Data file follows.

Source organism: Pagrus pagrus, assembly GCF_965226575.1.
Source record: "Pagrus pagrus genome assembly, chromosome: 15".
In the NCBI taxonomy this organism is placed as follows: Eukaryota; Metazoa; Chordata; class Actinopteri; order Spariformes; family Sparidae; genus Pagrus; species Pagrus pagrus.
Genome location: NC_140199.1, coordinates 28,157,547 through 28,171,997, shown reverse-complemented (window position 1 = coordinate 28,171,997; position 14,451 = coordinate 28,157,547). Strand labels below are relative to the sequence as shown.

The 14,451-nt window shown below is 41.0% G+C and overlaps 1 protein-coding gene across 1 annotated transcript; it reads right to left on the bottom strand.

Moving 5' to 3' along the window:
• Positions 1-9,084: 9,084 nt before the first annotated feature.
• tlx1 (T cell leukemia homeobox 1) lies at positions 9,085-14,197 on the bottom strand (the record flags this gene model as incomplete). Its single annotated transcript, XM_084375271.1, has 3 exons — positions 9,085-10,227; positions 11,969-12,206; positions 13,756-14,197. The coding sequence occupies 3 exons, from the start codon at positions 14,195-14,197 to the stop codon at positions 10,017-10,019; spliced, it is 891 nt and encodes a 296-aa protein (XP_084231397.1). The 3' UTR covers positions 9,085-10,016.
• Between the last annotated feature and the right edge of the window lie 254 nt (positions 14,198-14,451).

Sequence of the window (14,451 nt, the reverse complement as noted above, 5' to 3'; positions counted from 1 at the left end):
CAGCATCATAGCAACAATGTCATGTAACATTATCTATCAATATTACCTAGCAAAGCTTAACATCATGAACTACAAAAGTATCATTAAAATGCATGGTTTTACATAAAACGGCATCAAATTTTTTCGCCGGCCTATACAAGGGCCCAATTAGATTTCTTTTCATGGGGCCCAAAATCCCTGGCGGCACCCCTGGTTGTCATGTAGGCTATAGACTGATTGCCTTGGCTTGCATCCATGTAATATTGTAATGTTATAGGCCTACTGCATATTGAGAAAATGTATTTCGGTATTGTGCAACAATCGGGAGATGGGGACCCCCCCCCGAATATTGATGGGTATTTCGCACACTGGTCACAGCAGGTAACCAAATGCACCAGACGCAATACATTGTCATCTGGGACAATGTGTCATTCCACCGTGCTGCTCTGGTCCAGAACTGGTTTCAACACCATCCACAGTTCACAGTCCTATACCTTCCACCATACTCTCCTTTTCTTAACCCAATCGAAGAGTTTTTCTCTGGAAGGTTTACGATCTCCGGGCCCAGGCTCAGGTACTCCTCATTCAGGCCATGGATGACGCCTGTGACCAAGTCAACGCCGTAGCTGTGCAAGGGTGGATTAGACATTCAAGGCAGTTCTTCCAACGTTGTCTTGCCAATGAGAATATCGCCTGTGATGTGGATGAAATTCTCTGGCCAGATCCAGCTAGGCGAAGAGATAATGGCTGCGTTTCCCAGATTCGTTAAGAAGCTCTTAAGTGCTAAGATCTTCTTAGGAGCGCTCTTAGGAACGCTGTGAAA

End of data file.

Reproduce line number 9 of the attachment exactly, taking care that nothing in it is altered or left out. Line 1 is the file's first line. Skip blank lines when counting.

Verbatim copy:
• Between the last annotated feature and the right edge of the window lie 254 nt (positions 14,198-14,451).